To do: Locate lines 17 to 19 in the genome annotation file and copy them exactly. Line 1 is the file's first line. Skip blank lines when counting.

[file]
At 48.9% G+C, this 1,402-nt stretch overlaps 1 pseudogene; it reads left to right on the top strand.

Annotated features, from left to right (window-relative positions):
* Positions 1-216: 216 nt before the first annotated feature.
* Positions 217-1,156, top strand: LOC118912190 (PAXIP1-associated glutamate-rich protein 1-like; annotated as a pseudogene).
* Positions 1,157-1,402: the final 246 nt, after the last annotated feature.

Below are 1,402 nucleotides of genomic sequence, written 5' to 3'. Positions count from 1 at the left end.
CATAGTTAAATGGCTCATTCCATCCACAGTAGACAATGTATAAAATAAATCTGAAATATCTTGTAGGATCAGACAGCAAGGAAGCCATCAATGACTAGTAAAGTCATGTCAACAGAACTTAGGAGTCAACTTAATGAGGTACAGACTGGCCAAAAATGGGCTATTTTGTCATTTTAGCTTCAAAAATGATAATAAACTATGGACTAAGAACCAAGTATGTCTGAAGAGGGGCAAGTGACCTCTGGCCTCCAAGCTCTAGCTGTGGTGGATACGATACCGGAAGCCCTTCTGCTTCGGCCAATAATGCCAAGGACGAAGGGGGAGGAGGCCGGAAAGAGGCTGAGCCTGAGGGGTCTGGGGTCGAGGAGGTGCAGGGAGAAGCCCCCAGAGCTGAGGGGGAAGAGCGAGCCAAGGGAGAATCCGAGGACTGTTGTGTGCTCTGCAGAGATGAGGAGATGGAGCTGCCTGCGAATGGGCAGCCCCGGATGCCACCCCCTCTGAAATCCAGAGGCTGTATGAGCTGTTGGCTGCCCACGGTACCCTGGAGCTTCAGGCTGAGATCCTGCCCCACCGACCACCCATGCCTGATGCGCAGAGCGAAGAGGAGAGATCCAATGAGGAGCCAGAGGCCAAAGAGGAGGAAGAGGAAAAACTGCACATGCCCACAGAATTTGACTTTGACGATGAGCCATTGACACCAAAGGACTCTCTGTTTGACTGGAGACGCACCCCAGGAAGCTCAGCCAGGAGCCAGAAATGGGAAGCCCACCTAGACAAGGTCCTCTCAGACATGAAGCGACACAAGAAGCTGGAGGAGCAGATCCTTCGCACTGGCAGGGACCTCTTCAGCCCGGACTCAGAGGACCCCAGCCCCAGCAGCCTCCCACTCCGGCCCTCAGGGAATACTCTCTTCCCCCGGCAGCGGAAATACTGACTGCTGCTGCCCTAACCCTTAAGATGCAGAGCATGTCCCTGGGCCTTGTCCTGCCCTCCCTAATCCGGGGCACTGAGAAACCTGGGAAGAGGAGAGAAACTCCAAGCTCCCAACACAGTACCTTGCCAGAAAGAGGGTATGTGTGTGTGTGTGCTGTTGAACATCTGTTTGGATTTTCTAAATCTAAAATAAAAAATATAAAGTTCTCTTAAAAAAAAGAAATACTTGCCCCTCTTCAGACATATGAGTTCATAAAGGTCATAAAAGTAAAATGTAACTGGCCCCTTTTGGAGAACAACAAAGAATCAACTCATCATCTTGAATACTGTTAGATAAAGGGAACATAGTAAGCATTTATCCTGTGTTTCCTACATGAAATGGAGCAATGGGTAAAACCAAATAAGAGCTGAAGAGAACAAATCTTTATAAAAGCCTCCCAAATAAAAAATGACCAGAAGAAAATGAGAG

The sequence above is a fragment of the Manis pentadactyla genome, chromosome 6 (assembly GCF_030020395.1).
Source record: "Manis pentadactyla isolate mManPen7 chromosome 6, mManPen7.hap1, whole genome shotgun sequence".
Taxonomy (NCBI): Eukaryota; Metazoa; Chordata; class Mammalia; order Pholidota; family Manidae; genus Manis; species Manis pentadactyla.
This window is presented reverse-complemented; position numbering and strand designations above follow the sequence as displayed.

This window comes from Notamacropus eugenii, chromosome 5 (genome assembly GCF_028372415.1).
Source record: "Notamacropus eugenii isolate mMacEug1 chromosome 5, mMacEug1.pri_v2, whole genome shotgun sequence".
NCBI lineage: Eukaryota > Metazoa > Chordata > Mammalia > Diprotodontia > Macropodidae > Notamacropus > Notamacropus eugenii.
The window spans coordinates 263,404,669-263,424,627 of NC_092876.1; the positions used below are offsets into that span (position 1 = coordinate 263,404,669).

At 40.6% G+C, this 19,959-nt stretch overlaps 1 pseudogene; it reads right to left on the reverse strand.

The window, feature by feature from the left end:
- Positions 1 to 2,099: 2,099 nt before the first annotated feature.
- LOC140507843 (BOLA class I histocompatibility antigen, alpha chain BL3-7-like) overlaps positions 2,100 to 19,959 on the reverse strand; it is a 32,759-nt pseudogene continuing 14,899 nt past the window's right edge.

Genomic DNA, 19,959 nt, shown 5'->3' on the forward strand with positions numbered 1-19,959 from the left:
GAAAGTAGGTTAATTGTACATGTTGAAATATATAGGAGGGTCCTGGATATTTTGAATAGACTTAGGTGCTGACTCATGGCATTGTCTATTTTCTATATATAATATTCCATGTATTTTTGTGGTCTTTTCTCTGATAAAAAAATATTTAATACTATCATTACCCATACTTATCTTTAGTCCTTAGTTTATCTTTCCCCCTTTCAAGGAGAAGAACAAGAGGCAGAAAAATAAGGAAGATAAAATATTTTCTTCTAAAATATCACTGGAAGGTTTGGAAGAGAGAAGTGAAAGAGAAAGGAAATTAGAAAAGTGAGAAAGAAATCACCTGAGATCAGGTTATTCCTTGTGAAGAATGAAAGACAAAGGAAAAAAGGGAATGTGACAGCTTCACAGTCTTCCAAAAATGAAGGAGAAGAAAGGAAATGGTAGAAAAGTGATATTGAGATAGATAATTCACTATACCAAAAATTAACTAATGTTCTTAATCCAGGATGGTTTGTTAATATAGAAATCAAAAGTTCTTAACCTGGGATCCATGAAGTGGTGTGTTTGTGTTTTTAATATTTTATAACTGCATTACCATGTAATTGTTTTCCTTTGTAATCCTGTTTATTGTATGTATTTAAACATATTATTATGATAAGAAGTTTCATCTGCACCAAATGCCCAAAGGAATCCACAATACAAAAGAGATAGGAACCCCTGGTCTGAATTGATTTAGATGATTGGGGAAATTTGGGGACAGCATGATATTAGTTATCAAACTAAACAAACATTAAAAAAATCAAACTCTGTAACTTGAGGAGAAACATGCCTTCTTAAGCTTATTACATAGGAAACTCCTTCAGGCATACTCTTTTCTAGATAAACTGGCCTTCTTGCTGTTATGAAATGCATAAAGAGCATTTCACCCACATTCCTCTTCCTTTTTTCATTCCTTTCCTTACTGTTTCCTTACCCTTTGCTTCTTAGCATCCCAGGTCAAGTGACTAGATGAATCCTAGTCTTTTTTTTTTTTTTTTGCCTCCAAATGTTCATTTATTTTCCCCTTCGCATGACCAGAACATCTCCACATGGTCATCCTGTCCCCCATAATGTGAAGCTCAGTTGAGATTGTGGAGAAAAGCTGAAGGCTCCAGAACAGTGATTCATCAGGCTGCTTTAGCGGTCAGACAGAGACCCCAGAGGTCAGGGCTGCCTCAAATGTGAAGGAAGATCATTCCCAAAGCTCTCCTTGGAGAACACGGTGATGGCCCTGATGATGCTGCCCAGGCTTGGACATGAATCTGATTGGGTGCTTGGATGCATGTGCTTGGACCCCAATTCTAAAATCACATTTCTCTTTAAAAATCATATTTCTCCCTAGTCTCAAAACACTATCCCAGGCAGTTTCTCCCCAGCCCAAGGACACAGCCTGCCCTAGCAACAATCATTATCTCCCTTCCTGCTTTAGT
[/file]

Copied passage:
The window, feature by feature from the left end:
- Positions 1 to 2,099: 2,099 nt before the first annotated feature.
- LOC140507843 (BOLA class I histocompatibility antigen, alpha chain BL3-7-like) overlaps positions 2,100 to 19,959 on the reverse strand; it is a 32,759-nt pseudogene continuing 14,899 nt past the window's right edge.